|Description and Photograph||
The elaborate sword shown here was made by Thomas, Griswold & Company in New Orleans, Louisiana sometime between mid 1861 and the spring of 1862. It has a verbal history passed with it that it belonged to Lieutenant Abe Leverich, 5th Company, Washington Artillery.
Thomas, Griswold & Co. has long been recognized to have manufactured some of the very finest swords of the Confederate era. This was due to their pre-war experience as Hyde & Goodrich, military manufacturers and importers New Orleans, Louisiana. Hyde & Goodrich was started in 1853 and in August of 1861 it became Thomas, Griswold & Co. the new principles being Henry Thomas, Jr., A. B. Griswold, A. L. Abbott and Henry Ginder, the last two only rating an “& Co.” in the company’s moniker.
There are several notable characteristics of the company’s products; the first is that the blade is highly unusual for a Confederate made sword. It has a stopped fuller as a result of the manufacturers having acquired the necessary equipment and skills in the pre-war years. Another notable feature is the high quality scabbard made entirely of brass from throat to drag. Both of these characteristics are commonly found on their “production” swords. This workmanship displayed in this beautiful Fort Hilt goes far beyond their already high quality swords.
The sword of course gets its name from the masonry fort cast into the counterguard. We do not know for sure what fort was used as a model or if it was a generic fort, but it is generally assumed it is to be representative of Fort Sumter. So rare is this sword even the renowned William Albaugh during the many years of searching out and photographing swords for his several books on Confederate edged weapons never had the opportunity to photograph one of this rare pattern. So rare is it in fact, it is not pictured in Collecting the Confederacy, The Commanders Series, American Swords and Makers Marks, American Swords and Sword Makers, all of which are highly sword focused. The closest I could find was a similar sword in Echoes of Glory. The sword is so rare that I know of only one sale, and that was around 2004 for $75,000.00.
This is considered the holy grail of sword collecting, it is the one sword that all sword collectors want, but only a very, very few ever achieve. Not only is this the most desirable of swords, it is a higher grade than others of this pattern; having a silver plating on the entire sword and scabbard. The dark areas of the scabbard’s surface are tarnished silver and if cleaned would look as bright as the day it was manufactured. The mounts are ornately decorated with beading. It is perfect; it does not have a single dent from throat to washer. The buff sword knot appears to be original to the sword, and it too is in excellent condition.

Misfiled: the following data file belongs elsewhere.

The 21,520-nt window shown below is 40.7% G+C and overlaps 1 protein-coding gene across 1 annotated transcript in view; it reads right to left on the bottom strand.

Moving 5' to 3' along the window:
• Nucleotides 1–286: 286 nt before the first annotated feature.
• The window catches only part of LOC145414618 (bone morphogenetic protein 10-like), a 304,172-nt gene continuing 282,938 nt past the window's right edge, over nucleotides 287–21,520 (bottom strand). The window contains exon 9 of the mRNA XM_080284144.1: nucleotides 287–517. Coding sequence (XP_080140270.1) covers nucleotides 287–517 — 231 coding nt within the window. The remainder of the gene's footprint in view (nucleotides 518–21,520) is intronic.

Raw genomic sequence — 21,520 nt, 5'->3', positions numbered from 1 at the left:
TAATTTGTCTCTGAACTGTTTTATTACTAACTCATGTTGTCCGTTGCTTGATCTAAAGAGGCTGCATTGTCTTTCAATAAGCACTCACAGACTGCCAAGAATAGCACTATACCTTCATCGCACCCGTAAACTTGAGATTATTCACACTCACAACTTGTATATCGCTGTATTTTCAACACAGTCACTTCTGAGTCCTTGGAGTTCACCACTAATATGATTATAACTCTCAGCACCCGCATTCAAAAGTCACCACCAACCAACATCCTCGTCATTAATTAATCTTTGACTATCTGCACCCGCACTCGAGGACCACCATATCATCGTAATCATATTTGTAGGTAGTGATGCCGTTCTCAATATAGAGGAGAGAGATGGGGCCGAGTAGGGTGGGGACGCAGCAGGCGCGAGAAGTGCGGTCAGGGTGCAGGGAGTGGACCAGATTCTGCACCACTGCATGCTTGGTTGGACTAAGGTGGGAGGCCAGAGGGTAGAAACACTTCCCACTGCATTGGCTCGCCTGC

Most of the silver on the guard has worn off and only remains in the less exposed areas. The leather wrap is original and is in one hundred percent perfect condition. The twisted wire wrap is original and remains tight. The guard remains tight, the throat washer remains. The blade is beautifully decorated with a prominent script CS etching on one side and an elaborate artillery scene on the opposite side. The remainder of the blade is profusely etched flower and vine patterns. It is in excellent condition, its only flaw is a few pin pricks and minor splotching of carbon. There is not a single nick in the blade.
So beautiful is this sword it transcends the world of Confederate collecting and enters into the realm of art. This sword could be the centerpiece of any collection or the centerpiece of any room and will instantly become a historical heirloom to be treasured for generations.